“When would you have thought a motor vehicle’s console would be derived from wood fibre?” he said.

This would reduce the need for petroleum-based plastics while making vehicles lighter and thus more fuel efficient, both of which have environmental benefits. Developing new wood products also creates growing market opportunities for forestry companies, he said.

“We’re starting to see some new markets open up for wood fibres,” he said, adding the association sees in coming years the potential for growth in that area.

“We’re able to manufacture and develop products we never would have thought of just decades ago.”

The industry is also lobbying to have building codes changed to allow for the construction of taller wood structures.

“We’re starting to see building codes across the country change to allow for construction of taller buildings made of wood,” he said. “It’s much less fossil fuel intensive to do the manufacturing and construction, plus the wood stores carbon, so there is a significant environmental benefit to taller wood buildings.”

Nighbor pointed out that a prominent Vancouver architect by the name of Michael Green has said that a 100,000-square-foot structure made from wood as opposed to competing products like concrete is equivalent to taking about 1,400 cars off the road.

This represents a “significant opportunity” for wood building and innovative wood products. The association sees coming a lot of changes that will not only be good for the environment but also good for the industry and business as well, he said.

The modern forest sector is very high-tech and innovative, and the industry is not just producing the same products it always has. Of course there will always be a market for traditional wood products like lumber, but innovation is the key to growth and improved environmental stewardship. Collaboration with governments will be an important part of that process, and elected officials need to understand the potential the forest sector has to contribute to climate change action in Canada, he said.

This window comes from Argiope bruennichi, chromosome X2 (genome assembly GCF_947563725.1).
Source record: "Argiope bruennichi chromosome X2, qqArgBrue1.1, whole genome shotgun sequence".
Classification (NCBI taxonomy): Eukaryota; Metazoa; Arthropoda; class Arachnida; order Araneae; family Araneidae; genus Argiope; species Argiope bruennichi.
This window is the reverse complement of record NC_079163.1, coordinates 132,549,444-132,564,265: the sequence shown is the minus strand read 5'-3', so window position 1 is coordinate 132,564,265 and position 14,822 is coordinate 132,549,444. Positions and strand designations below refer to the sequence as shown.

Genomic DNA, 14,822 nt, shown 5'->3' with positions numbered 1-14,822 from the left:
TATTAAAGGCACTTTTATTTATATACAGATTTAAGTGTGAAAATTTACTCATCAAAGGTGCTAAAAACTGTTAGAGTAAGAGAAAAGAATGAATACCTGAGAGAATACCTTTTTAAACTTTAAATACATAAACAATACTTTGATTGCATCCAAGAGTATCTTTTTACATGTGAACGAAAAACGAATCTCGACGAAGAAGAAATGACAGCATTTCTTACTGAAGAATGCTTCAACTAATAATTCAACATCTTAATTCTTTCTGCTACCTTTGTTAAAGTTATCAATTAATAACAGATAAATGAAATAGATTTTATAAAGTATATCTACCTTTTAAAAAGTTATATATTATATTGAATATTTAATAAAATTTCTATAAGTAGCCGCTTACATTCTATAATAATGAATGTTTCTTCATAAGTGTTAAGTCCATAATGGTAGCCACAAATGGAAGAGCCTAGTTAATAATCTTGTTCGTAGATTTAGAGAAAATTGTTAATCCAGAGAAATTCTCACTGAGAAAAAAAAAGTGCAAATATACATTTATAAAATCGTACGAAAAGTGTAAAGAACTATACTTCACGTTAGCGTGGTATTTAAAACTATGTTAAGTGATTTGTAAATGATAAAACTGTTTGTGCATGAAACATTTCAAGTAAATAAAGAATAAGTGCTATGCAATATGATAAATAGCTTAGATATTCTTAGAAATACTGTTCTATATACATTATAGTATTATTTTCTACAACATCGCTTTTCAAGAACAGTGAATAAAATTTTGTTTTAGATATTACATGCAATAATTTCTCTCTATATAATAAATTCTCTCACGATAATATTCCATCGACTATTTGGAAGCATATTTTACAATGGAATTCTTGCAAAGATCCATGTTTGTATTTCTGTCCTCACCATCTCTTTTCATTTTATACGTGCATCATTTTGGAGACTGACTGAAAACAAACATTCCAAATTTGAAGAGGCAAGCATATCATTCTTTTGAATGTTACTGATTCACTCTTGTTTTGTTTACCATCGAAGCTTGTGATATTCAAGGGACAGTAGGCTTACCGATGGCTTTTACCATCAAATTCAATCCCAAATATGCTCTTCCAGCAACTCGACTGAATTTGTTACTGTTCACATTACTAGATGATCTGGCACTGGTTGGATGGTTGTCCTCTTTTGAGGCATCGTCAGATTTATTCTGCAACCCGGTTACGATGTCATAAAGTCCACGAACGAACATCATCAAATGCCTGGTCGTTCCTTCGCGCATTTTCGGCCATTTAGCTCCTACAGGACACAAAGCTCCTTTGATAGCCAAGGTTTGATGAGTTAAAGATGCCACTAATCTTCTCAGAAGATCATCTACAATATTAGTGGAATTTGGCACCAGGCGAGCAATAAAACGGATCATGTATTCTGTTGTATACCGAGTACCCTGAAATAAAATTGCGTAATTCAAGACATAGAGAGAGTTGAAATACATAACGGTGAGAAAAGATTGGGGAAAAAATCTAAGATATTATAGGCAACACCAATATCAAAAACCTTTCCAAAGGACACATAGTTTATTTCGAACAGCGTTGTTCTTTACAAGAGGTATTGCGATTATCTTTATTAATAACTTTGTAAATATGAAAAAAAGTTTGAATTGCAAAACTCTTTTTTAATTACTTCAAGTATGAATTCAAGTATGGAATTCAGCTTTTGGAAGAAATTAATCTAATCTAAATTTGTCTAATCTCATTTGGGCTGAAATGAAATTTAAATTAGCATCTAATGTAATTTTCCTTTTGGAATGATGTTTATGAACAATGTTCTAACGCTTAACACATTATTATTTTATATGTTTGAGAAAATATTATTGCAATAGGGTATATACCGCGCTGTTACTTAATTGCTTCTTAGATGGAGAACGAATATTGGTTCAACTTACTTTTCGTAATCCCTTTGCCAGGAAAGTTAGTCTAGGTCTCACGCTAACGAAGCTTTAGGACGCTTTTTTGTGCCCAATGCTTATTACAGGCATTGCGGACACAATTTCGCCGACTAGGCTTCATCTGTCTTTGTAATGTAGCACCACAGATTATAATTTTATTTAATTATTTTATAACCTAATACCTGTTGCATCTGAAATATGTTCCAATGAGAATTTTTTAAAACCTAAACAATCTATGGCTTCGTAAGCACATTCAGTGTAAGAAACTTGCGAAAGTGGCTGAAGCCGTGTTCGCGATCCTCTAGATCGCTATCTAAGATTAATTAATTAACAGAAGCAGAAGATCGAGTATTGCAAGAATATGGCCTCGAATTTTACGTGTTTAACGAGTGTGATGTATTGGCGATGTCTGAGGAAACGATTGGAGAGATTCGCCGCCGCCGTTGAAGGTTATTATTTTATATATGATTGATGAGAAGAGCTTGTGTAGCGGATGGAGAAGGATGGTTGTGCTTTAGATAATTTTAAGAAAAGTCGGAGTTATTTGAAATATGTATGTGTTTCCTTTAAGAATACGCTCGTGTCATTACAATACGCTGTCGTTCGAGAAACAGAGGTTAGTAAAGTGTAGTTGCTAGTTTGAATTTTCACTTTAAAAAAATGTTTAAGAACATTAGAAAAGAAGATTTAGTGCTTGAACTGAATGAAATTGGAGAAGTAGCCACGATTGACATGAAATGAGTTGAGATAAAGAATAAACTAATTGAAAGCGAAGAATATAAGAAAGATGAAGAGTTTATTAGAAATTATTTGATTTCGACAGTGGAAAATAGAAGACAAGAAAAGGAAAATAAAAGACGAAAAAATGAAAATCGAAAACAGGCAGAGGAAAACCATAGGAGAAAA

“We have a very unique opportunity to contribute to climate change and provide continued economic development and good jobs in rural areas throughout the country.”

After all, the 30 by 30 plan is not just about developing new innovative products and growing business in an environmentally friendly way — it’s also about keeping people employed with good jobs, he said.

“According to a survey of international customers by Leger Marketing, Canada’s forest products industry has the best environmental practices and reputation in the world,” said Richard Garneau, the president and CEO of Resolute Forest Products, in a press release.

“The forest sector is already ahead of the curve, for example in significantly cutting greenhouse gas emissions. Now our industry is taking the next step by raising the bar yet again, helping Canada reach its new climate goals.”

Ted Seraphim, president and CEO of West Fraser, said, “30 by 30 is an important challenge, and one we have the determination to achieve. Our sector, in partnership with governments at all levels, has been able to accelerate our progress to reach our ambitious targets. We are ready to step up again and make a significant contribution to Canada’s climate goals.”

Anyone interested in seeing the plan in more detail can visit and click on the “30 by 30” Climate Change Challenge tab for more information.